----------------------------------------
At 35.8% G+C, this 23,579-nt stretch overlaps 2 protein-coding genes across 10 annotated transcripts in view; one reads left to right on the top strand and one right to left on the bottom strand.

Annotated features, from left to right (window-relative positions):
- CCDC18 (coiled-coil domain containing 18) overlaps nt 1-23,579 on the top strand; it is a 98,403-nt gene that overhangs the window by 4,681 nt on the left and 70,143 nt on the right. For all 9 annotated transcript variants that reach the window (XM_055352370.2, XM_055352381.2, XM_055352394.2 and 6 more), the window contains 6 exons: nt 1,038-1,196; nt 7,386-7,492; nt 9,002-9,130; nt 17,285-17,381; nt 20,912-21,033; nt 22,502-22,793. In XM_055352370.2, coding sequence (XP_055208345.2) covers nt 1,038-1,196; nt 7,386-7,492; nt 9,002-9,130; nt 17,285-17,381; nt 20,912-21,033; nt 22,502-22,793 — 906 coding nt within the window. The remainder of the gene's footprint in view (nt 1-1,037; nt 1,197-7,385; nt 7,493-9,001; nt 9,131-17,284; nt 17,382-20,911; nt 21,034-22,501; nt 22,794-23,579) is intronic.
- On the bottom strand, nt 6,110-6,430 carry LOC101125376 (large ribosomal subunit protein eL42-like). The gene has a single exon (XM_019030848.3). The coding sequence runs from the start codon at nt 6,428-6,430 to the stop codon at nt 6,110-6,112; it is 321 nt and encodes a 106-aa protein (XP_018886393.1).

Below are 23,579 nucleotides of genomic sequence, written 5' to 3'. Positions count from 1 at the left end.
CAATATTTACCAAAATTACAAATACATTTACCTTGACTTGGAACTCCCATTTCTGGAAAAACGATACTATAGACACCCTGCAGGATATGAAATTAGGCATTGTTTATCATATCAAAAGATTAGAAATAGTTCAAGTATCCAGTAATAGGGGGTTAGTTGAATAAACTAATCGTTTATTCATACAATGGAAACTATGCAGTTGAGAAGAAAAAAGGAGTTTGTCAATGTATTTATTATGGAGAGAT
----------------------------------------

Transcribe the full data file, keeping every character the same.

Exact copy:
At 35.8% G+C, this 23,579-nt stretch overlaps 2 protein-coding genes across 10 annotated transcripts in view; one reads left to right on the top strand and one right to left on the bottom strand.

Annotated features, from left to right (window-relative positions):
- CCDC18 (coiled-coil domain containing 18) overlaps nt 1-23,579 on the top strand; it is a 98,403-nt gene that overhangs the window by 4,681 nt on the left and 70,143 nt on the right. For all 9 annotated transcript variants that reach the window (XM_055352370.2, XM_055352381.2, XM_055352394.2 and 6 more), the window contains 6 exons: nt 1,038-1,196; nt 7,386-7,492; nt 9,002-9,130; nt 17,285-17,381; nt 20,912-21,033; nt 22,502-22,793. In XM_055352370.2, coding sequence (XP_055208345.2) covers nt 1,038-1,196; nt 7,386-7,492; nt 9,002-9,130; nt 17,285-17,381; nt 20,912-21,033; nt 22,502-22,793 — 906 coding nt within the window. The remainder of the gene's footprint in view (nt 1-1,037; nt 1,197-7,385; nt 7,493-9,001; nt 9,131-17,284; nt 17,382-20,911; nt 21,034-22,501; nt 22,794-23,579) is intronic.
- On the bottom strand, nt 6,110-6,430 carry LOC101125376 (large ribosomal subunit protein eL42-like). The gene has a single exon (XM_019030848.3). The coding sequence runs from the start codon at nt 6,428-6,430 to the stop codon at nt 6,110-6,112; it is 321 nt and encodes a 106-aa protein (XP_018886393.1).

Below are 23,579 nucleotides of genomic sequence, written 5' to 3'. Positions count from 1 at the left end.
CAATATTTACCAAAATTACAAATACATTTACCTTGACTTGGAACTCCCATTTCTGGAAAAACGATACTATAGACACCCTGCAGGATATGAAATTAGGCATTGTTTATCATATCAAAAGATTAGAAATAGTTCAAGTATCCAGTAATAGGGGGTTAGTTGAATAAACTAATCGTTTATTCATACAATGGAAACTATGCAGTTGAGAAGAAAAAAGGAGTTTGTCAATGTATTTATTATGGAGAGAT